From pin to fork to skewer, some talented D.C. kids put their best pawns forward when they took on three young chess masters from New York City.
WASHINGTON, D.C. — From pin to fork to skewer, some talented D.C. kids put their best pawns forward as they took on three young chess masters from New York City.
It was part of Chess Challenge in DC, a free program for kids which runs chess clubs in 18 District elementary schools. Executive director Suzy Hirsch says the kids were selected by their coaches to go up against three 15-year-old boys from the Big Apple, all three of whom became chess masters by the age of 13.
She says many of the kids in the program can identify with the three masters: “They don’t come from affluent families and they have learned chess well.” The young chess pros have traveled the United States and the world, playing the game that they love.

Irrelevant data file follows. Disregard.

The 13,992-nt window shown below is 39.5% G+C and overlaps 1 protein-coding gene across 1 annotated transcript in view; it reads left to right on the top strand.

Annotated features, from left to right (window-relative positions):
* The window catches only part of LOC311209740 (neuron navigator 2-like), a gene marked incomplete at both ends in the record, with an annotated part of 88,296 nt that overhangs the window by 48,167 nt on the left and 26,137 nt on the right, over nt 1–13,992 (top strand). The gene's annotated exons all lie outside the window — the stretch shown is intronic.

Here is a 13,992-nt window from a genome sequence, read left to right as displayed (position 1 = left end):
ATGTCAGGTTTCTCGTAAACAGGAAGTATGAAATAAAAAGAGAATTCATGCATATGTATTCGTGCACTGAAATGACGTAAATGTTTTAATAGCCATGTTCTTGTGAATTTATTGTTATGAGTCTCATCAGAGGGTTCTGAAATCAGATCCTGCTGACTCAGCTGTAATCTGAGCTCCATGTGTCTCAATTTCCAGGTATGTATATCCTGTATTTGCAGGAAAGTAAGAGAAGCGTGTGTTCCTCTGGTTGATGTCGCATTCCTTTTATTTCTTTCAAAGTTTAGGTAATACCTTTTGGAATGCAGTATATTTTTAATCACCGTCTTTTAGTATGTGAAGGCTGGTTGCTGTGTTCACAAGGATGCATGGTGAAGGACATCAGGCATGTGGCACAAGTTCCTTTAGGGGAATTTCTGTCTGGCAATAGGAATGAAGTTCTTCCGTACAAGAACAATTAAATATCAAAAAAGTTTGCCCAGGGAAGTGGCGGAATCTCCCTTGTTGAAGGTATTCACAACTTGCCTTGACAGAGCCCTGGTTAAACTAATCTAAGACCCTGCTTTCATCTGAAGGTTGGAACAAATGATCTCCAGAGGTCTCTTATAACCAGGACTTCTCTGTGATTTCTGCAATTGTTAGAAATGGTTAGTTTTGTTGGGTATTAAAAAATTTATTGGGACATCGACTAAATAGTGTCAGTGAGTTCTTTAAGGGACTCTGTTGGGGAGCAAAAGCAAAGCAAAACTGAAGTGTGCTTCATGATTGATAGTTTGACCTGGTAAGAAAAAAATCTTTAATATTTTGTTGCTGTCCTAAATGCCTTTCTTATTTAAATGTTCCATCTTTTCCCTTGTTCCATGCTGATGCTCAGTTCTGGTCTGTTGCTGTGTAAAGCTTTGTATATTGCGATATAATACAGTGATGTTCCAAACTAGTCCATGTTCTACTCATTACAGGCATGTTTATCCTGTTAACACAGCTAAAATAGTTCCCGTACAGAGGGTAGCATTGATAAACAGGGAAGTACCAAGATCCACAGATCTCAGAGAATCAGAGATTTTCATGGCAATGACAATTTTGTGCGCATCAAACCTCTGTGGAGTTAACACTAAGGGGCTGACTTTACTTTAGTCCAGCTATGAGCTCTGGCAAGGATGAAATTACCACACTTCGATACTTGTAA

“It’s a really humbling experience for a bunch of kids to look up to us and want to play us,” said Justus Williams, one of the three masters.
Fellow master James Black says he hopes to teach the kids that “to want something, you have to work very hard and study and make sacrifices.”
Master Joshua Colas says his best advice to the young players was, “It doesn’t take a genius to play the game; all you just have to have is patience and just be humble.”
The three played 10 elementary kids at a time, going board to board until it was down to the last student. Fredrick Parse, 10, of Brent Elementary, hung in the longest last year; he says the key to success is “not making too many crazy moves.”
Eva Doones, 9, lasted only a few minutes: “He made moves that were really hard on me and I didn’t really know how to do it.” She wasn’t disappointed, though, and says she has learned a lot playing chess: “I’ve learned how to think things through and have patience.”
Damari Dean, 9, goes to DC Preparatory School, and said after he lost to one of the masters, “Well, he might have beat me, but it was nice to get to play the best people in the world.”